Safety Curtain 2022/23, Cao Fei, The New Angel
Collaboration with museum in progress
at Wiener Staatsoper, Vienna
For the 25th anniversary of the »Safety Curtain« project at the Wiener Staatsoper, the jury (Daniel Birnbaum, Bice Curiger and Hans Ulrich Obrist) selected the internationally renowned Chinese artist Cao Fei. Her work »The New Angel« can be seen by the audience from 2 November 2022 until the end of June 2023 before the start of the performances, during the intermissions and at the end of the
performances. »Safety Curtain« is an exhibition series conceived by museum in progress (mip.at) in cooperation with Wiener Staatsoper that has been transforming the safety curtain of the main stage into an exhibition space for contemporary art since 1998. The large-format pictures (176 square metres) are fixed on the safety curtain with magnets.
BMCA is honoured to partner with museum in progress & Wiener Staatsoper in the presentation of Cao Fei's work for the Safety Curtain 2022/23.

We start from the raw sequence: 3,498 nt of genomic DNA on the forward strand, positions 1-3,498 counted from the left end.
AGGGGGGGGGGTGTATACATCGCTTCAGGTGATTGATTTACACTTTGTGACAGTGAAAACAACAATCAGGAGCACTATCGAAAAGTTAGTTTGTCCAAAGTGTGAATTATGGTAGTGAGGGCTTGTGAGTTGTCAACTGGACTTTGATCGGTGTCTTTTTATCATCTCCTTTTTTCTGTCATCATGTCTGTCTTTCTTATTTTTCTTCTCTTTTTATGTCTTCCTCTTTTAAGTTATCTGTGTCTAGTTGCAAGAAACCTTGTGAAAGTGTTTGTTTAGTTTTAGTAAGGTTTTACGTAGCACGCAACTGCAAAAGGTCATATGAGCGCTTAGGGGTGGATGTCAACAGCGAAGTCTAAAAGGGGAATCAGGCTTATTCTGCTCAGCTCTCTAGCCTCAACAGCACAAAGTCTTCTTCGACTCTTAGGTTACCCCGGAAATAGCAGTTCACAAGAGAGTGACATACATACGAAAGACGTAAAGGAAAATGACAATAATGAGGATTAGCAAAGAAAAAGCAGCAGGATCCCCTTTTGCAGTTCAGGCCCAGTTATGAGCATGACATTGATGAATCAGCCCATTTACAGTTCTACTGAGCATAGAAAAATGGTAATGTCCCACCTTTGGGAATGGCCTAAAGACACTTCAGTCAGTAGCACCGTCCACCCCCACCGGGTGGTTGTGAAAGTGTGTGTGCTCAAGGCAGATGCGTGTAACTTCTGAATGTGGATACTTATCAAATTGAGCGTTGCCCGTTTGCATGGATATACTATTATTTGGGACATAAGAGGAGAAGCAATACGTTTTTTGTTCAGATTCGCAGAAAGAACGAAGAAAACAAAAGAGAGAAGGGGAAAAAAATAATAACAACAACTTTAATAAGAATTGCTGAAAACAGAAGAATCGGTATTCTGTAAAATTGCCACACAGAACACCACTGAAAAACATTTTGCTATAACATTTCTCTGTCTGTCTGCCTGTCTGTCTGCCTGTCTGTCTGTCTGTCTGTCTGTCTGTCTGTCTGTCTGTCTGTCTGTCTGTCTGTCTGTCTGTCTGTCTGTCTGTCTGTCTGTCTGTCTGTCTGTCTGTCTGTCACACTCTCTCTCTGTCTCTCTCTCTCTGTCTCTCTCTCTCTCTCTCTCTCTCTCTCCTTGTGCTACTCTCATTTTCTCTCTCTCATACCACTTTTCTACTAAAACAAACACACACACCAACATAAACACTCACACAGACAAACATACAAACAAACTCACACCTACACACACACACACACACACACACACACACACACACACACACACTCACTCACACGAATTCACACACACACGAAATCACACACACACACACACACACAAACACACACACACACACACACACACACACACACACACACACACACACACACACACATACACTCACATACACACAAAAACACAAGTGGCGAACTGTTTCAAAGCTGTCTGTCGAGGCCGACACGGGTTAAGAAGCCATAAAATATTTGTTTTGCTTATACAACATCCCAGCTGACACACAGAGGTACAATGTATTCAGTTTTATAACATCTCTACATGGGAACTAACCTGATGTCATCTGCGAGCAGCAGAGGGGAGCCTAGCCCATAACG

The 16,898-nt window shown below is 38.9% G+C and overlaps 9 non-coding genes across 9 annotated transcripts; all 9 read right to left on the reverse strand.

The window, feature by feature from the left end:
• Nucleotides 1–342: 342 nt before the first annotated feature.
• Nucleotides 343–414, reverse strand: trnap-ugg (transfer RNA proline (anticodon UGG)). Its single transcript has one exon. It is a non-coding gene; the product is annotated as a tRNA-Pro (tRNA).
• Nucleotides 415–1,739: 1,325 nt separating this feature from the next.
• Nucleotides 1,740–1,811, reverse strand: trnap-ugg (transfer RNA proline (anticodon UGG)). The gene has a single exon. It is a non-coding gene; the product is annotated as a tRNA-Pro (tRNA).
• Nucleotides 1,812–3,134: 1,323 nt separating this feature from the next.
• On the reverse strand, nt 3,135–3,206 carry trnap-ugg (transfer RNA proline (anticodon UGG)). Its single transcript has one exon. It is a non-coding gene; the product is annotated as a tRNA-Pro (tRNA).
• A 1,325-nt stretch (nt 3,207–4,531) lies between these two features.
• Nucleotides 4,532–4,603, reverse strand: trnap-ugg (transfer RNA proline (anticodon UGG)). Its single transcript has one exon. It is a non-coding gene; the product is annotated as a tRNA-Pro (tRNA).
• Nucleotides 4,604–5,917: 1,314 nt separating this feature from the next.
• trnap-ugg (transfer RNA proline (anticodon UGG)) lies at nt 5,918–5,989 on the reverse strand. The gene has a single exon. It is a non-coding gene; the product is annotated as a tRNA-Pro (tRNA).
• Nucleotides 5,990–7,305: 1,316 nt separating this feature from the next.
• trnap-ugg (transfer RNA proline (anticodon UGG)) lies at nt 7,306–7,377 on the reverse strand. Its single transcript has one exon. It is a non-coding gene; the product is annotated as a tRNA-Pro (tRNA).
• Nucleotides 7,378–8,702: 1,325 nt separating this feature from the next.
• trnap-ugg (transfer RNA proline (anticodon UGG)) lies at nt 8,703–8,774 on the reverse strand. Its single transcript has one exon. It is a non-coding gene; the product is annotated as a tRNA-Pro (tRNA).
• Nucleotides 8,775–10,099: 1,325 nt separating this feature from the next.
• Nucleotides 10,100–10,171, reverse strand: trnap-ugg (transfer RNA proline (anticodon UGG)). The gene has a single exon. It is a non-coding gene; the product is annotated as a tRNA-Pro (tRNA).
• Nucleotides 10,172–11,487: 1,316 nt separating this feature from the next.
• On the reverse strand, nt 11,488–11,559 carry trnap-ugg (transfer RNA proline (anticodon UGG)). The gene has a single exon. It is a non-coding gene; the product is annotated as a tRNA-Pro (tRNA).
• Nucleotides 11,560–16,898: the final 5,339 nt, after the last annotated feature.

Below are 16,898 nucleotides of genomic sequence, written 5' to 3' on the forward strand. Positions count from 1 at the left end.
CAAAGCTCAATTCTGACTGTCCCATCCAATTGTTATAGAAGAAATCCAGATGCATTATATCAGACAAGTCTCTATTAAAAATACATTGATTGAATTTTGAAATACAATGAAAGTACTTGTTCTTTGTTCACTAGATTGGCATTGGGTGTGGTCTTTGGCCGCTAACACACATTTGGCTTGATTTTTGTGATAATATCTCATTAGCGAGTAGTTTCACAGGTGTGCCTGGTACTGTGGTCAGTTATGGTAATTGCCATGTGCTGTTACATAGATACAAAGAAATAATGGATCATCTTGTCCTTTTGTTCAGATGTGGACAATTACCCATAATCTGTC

Video: Christian Thüringer, Roman Hansi. Project management: Kaspar Mühlemann Hartl, Alois Herrmann. Copyright: museum in progress, 2022
FPV Drone Pilot: Roman Hansi. Drone Spotter: Christian Thüringer. Project management: Kaspar Mühlemann Hartl, Alois Herrmann. Copyright: museum in progress, 2022
“My digital avatar China Tracy lives in the virtual world. In the opera house, the huge portrait resembles a quiet sculpture. China Tracy is silent and compassionate, as a Buddha statue. She silently observes the real world through the heavy layer of the stage curtain, without giving any answer.”
CAO FEI: THE NEW ANGEL